I don’t know if it’s just a Minnesota thing, but I was raised to believe that “niceness” was an important value. Just be nice. That’s not nice. Ask me nicely. These were the mantras. And later, realizing the appearance of nicety was even more important than actual niceness.
And so, as I try to approach journalistic writing, I find one of my greatest challenges is that sometimes I have to fight against the urge to be nice. A nice reporter would just write nice things about people all the time. That would be very boring and also not useful for the reader because it wouldn’t indicate value between good ideas and bad ideas, truth and untruth.
So you have to be kind of not so nice sometimes. You have to ask questions that the person doesn’t want you to ask. You reveal to readers information that some would rather you didn’t. You judge what is of value and what isn’t, and you share this analysis with an audience.
It doesn’t get easier the more you write, either, because the more you write, the more you meet people and develop trust with sources. And the more that trust develops, the more you find out about deeper, more interesting, complicated and sometimes controversial stories, the kind that would make great pieces of writing. But what are you supposed to do? You found out about this stuff because of a trust that developed, and now you’re going to go tell the world about it? That’s not very nice!
The worst, of course is writing reviews, because it’s essentially making subjective judgments about someone else’s creativity, when they are at their most vulnerable. When you are writing a review, you are either mean, or nice, or boring. You either praise it, find fault with it, or say nothing about it except to describe it. I don’t really see the point in the last option, which means that it has to be one of the first two. And I feel you just can’t say something is wonderful if it’s not wonderful, because then people might go to the show based on your recommendation and then be annoyed with you (this has happened to me). So, you have to sometimes not be nice. And it’s terribly traumatic, because people get their feelings hurt and they get mad at you, and you think, “Oh, if only I’d been nice, then maybe I would have more friends.”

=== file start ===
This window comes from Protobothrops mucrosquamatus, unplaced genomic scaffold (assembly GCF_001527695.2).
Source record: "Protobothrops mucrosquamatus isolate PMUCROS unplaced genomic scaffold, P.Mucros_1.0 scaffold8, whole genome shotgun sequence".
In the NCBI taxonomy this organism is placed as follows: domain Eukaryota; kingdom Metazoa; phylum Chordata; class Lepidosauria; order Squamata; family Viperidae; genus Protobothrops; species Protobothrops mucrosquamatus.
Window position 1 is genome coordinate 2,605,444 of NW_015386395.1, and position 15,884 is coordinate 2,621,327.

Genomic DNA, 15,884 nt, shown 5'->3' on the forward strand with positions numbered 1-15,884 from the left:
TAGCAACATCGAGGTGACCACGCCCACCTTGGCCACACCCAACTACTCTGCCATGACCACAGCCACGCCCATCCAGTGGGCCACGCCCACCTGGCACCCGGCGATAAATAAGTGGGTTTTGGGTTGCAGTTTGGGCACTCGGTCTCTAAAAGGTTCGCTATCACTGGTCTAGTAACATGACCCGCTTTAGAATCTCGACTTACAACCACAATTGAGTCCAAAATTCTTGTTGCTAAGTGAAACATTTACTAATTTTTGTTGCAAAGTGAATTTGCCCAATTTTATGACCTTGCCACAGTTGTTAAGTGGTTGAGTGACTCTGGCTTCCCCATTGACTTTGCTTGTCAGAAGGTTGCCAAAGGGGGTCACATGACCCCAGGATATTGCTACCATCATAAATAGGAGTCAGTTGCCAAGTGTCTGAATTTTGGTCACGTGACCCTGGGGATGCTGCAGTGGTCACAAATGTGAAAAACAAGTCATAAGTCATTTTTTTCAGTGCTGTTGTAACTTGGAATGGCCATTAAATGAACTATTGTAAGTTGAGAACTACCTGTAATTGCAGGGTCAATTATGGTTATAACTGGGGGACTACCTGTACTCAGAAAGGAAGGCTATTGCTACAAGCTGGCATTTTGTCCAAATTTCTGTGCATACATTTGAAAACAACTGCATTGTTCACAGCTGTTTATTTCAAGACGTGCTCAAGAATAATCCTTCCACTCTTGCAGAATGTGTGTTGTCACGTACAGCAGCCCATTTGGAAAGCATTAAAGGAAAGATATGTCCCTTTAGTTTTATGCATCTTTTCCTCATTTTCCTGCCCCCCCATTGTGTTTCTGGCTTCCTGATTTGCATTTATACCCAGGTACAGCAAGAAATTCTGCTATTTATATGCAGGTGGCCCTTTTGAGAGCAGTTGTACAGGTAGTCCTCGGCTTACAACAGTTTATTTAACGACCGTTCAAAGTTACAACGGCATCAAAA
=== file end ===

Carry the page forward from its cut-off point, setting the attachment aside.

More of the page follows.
The truth is you can’t be nice. You can, however by fair. What does that mean? Well, I’m still trying to figure that out. Being fair means being honest, first of all, and being truthful. It means getting as many sides to a story as you can. It also means always gauging the value of a story — and why it needs to be told in the way that you tell it. It’s not easy. The easy thing would be to just re-write press releases. But nobody wants to read that.